I arrived at the roads entrance at nautical twilight and made the dark bumpy drive to its end near a creek within the vast open marsh hoping to park and watch for foraging short-eared owls and perhaps catch a glimpse of a Rough-legged Hawk that had been reported a few days back. Right before dawn, a heavy fog settled in which made observations of any distance or scanning a horizon all but a futile attempt? But it wasn’t all in vane as on one lonely scrubby tree the Rough-legged was found perched giving me a nice view through my binoculars for an easy ID. I remained at this location for about an hour and caught the glimpse of a solitary short-ear cruising the marsh at a low-level searching for breakfast. The view of the owl was short-lived as it disappeared into the fog. I also observed two Northern Harriers doing the same. The light was still way too low and obscured for any photography at this point.
A little later the light improved but the fog blanket remained so I made my way back towards the first shelter-belt of pines hoping to perhaps attract a few small birds or two with a Screech Owl trill and maybe get lucky with a nuthatch. This before departing into Cambridge for a short duck photography session and the “meet up” with Larry. As I found a location to stop, I heard the familiar hooting of a Great Horned Owl and it was very close and loud. I also began to hear other hoots that were different to the one that was so close. The light was still low but with a gentle bump of the ISO and an open lens the light would be sufficient for a few pictures. The “Hoots” seemed to be that of an owl family and perhaps last year’s offspring. It was only a few short minutes before an adult Great Horned perched in a nearby tree, curious to observe his or her company sitting on the road watching. He or she gave me a few shots before retreating further into the pines and then all I could see were shadows flying through the branches. I observed up to three birds moving through the woods.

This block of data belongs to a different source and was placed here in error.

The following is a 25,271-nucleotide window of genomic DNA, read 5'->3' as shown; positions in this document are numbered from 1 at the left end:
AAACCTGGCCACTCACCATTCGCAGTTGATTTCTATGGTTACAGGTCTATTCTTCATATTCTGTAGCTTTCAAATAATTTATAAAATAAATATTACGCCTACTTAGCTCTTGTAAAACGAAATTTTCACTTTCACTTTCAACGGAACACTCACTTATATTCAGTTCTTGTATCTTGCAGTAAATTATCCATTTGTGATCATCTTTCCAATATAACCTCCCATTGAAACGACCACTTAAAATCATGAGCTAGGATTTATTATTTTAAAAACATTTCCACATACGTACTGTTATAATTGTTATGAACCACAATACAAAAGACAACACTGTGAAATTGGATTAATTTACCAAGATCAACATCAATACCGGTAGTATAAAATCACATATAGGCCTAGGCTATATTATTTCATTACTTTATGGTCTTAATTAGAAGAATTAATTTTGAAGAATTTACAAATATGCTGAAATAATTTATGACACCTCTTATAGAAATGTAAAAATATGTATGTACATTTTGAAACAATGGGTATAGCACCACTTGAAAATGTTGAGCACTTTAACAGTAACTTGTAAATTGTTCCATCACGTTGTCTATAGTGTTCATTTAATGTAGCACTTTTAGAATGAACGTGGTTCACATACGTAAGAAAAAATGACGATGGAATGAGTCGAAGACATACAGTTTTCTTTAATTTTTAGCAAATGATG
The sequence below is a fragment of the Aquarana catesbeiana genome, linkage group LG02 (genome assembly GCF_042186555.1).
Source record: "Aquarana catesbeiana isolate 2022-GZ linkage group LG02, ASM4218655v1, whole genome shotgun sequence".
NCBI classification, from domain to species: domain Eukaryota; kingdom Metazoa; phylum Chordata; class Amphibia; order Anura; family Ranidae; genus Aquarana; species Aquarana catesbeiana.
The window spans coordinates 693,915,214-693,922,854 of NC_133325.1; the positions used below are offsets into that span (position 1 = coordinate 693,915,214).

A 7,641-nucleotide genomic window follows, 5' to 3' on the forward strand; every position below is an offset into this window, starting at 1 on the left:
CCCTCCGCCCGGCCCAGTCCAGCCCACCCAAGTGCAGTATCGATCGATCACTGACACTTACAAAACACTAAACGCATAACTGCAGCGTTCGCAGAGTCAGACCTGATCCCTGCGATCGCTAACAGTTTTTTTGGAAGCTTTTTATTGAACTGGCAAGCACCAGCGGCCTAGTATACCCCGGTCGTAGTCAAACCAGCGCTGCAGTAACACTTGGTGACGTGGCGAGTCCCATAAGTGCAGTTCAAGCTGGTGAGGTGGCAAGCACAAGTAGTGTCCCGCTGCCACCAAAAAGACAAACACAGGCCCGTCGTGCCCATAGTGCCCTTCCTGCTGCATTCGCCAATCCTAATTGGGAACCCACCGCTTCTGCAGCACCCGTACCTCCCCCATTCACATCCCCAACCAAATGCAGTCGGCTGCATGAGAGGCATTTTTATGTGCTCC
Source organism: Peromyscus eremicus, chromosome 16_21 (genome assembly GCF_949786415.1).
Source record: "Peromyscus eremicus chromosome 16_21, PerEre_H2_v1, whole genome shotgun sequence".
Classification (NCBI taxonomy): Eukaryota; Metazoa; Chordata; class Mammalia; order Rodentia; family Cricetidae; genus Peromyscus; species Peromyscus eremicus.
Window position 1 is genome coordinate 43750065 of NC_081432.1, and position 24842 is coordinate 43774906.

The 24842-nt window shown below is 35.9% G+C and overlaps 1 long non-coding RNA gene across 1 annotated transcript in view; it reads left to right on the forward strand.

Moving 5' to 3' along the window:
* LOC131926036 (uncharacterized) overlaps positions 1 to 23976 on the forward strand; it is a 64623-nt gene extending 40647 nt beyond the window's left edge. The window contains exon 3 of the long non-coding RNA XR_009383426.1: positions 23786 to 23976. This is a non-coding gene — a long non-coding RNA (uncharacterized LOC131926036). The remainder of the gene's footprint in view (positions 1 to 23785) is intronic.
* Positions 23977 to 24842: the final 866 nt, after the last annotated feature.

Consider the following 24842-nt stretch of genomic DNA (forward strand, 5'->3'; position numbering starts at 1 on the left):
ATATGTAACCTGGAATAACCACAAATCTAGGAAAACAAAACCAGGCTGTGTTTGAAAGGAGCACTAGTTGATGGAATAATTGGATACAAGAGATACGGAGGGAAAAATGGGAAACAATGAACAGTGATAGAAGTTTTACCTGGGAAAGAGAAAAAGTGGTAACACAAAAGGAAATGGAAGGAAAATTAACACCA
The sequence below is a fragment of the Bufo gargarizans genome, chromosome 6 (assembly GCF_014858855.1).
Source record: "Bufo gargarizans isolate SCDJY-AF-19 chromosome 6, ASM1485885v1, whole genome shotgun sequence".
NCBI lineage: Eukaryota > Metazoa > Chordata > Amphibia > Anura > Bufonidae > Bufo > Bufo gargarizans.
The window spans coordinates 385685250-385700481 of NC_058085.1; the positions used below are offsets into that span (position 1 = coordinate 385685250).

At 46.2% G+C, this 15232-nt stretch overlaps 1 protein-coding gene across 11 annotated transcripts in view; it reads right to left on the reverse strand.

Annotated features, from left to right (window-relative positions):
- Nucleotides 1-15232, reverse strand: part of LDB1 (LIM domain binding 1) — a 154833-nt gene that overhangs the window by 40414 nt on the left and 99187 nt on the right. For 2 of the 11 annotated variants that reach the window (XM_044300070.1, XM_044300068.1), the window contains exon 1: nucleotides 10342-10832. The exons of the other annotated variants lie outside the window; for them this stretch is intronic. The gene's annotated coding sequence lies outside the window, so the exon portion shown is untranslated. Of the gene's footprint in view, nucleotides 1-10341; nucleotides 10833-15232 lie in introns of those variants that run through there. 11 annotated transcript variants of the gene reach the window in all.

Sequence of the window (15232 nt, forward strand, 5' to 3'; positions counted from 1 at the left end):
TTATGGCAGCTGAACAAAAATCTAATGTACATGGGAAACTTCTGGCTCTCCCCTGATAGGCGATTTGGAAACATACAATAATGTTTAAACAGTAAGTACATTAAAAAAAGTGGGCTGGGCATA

After another few minutes, I decide to go into Cambridge, visit the ducks and wait for Larry. Arriving at Oakley I only found about a dozen Wigeon and Scaup, but all were well out on the river and no where close enough for photography. I was also “corn less” so any food enticement was out of the question. After visiting for only a minute or two I decided to phone Larry and ask him to meet me at the Blackwater refuge and closer to the good areas. Larry arrived and I made mention of my owl find and we decided to return to the same location, set up our gear and spend the afternoon before going over to Fishing Bay and looking for the evening short-ears. The fog had lifted and given way to lovely sunshine and blue skies upon returning to “the spot”….. Best of all, the light didn’t have the harshness of the typical late fall afternoon glow. Our position was perfect too with the light being directly behind us and our targeted location just about 75 yards across a narrow grassy marsh with perfect openings and branches for the birds to perch in easy view. “Now, if they were just still there…”